Eco-Friendly Electric Cars Coming Soon

Eco-friendly electric cars are coming soon. Just over the horizon is a host of electric vehicles that tout improved range and speed, and state-of-the-art battery technology. Here’s a list of the models that are hoping to make an appearance in 2009 or shortly thereafter.
By Bill Moore
December 2008/January 2009
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One of the latest eco-friendly electric cars is the Mitsubishi’s iMiEV: A subcompact, four-door, all-electric sedan due in the United States this year for testing.
Photo by Mitsubishi
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A century-old technology is about to re-emerge as a petroleum-free solution to our dependence on oil. While the price tags of eco-friendly electric cars will be high and availability will be spotty at first, the future of vehicular transportation looks bright.

Just when you thought there was no help on the horizon to ease your pain at the gas pump, a century-old technology is about to re-emerge as a petroleum-free solution that will be inexpensive to operate, literally for pennies a day.

A new and improved era of practical, reliable electric cars is about to begin. Although costs will be high and some models will initially appear in limited numbers and regions while the technology continues to evolve, nothing may be able to kill the electric car this time. Here’s some of what to watch for in 2009 and soon thereafter.

The Electric Everycar

One of the first full-functioning electric cars that is slated to appear in 2009 is the Miles XS500, a five-passenger, four-door sedan currently undergoing crash tests to meet U.S. safety standards. The Chinese-manufactured, battery-powered car will offer all the amenities and performance Americans expect from a conventional sedan, but with about 120 miles of all-electric range instead of 25-something miles per gallon. Beta tests of the vehicle will begin in summer 2009, with sales to come a few months later. Initial pricing is targeted at $35,000 to $40,000.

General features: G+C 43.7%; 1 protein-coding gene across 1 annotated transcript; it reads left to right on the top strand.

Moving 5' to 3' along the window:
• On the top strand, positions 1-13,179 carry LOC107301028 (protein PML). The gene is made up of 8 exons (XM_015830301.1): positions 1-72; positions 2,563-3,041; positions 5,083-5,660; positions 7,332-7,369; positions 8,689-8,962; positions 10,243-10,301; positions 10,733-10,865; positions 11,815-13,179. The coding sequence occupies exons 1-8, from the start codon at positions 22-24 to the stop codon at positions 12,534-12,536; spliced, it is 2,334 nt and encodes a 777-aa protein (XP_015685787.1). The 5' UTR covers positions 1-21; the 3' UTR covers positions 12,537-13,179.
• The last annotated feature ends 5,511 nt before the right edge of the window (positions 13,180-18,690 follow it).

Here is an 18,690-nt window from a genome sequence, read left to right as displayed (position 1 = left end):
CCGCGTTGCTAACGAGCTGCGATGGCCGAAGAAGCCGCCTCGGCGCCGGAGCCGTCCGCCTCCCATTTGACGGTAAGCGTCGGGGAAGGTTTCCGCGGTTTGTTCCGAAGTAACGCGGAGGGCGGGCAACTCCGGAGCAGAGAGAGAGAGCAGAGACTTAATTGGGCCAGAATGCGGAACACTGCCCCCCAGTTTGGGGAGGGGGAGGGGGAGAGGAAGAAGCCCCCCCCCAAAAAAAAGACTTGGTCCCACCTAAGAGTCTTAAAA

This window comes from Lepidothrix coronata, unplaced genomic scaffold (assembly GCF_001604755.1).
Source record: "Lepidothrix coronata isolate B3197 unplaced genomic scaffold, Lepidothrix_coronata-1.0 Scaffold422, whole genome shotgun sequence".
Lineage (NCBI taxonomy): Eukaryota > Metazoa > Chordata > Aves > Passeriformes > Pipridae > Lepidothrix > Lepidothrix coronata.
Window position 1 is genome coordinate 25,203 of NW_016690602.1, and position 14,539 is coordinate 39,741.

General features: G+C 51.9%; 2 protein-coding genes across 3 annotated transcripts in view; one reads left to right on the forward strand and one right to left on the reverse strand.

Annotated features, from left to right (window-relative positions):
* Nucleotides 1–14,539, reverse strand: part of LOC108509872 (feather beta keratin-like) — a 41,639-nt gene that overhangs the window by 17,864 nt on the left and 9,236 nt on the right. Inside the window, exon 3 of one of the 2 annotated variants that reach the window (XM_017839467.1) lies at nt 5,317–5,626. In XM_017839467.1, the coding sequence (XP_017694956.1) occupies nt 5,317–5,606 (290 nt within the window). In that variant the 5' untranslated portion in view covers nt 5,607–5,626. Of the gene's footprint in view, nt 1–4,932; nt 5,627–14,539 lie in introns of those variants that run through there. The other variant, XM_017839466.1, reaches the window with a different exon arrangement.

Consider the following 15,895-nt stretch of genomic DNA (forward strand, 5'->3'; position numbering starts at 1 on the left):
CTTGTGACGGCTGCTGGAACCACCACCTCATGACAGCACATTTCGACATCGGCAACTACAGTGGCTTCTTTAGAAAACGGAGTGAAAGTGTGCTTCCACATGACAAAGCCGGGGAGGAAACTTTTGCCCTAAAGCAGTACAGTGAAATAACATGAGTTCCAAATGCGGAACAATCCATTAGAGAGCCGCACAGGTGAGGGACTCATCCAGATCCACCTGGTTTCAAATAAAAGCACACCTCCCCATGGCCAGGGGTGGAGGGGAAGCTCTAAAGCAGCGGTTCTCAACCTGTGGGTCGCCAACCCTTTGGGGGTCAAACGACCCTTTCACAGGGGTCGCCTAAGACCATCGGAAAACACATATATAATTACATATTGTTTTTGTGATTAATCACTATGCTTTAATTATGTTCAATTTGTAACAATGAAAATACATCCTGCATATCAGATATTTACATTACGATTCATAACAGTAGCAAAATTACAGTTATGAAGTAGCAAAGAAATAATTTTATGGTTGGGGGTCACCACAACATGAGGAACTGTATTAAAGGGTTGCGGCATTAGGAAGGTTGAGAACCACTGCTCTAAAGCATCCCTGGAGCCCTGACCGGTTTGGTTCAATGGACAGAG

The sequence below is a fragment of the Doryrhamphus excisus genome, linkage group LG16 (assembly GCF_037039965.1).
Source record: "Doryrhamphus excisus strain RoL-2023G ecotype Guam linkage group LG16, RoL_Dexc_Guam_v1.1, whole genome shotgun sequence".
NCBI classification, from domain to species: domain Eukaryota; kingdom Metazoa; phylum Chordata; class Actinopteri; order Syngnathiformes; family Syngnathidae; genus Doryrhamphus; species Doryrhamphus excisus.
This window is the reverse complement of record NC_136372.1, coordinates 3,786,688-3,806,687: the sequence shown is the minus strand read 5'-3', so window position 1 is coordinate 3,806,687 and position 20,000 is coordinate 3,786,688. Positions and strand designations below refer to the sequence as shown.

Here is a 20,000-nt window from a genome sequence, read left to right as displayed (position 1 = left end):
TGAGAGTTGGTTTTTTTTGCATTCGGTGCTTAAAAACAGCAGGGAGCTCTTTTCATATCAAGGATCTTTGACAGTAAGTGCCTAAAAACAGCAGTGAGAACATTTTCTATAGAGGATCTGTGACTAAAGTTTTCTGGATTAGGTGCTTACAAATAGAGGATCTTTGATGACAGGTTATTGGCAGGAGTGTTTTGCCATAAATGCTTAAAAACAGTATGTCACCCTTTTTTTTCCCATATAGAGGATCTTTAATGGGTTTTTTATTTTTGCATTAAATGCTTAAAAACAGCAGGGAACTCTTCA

Electric Cars: Think About the Possibilities

Next will be the long-labored Th!nk A306 from Norway, a sprightly two-seater in the same vein as the Smart car. The current version is powered by a sodium-based battery that delivers a top speed of 63 mph and a range of 110 miles. The U.S. version, expected to arrive in late 2009, is rumored to be equipped with more powerful lithium-ion batteries that will likely boost its range and top speed. The price target is in the mid-$20,000s.

Big Battery Breakthrough From BYD

BYD is a Chinese cell phone battery maker-turned automaker. It has developed an electric car, the E6, and a plug-in hybrid akin to the in-progress Chevrolet Volt (more information about it below). BYD says its battery technology will be good for over 300,000 miles. Release of the E6 is expected sometime during the second half of 2009.

Phoenix Rises to the Electric Challenge

This Southern California start-up excited the electric car world when it introduced an all-electric conversion of a pickup using advanced lithium-ion batteries that can be recharged in minutes. Phoenix hopes to begin limited delivery of the truck in California in 2009, with wider sales after that. The current price tag is about $45,000. Phoenix says the vehicle has a top speed of 95 mph and a range of 100 miles or more per charge.

A High-Performance Hot Rod

If money is no object, but speed and excitement are, then the Tesla Roadster is what you’re looking for. This all-electric sports car has revived the fortunes of electric vehicles with the attention it has received for its range of 220 miles, top speed of 125 mph and zero to 60 acceleration in under four seconds. The first 600 are already sold, despite the $100,000 price tag. Tesla also is developing an all-electric sedan that may cost half that figure.

The French Connection

Pininfarina is best known for designing some of the world’s sexiest and most expensive sports cars, but now it has teamed up with French battery maker Bolloré to develop an electric car, called the Bolloré-Pininfarina B0 (B Zero). The company says it wants to sell the vehicle in America in 2010.

Mitsubishi Moving Toward Electric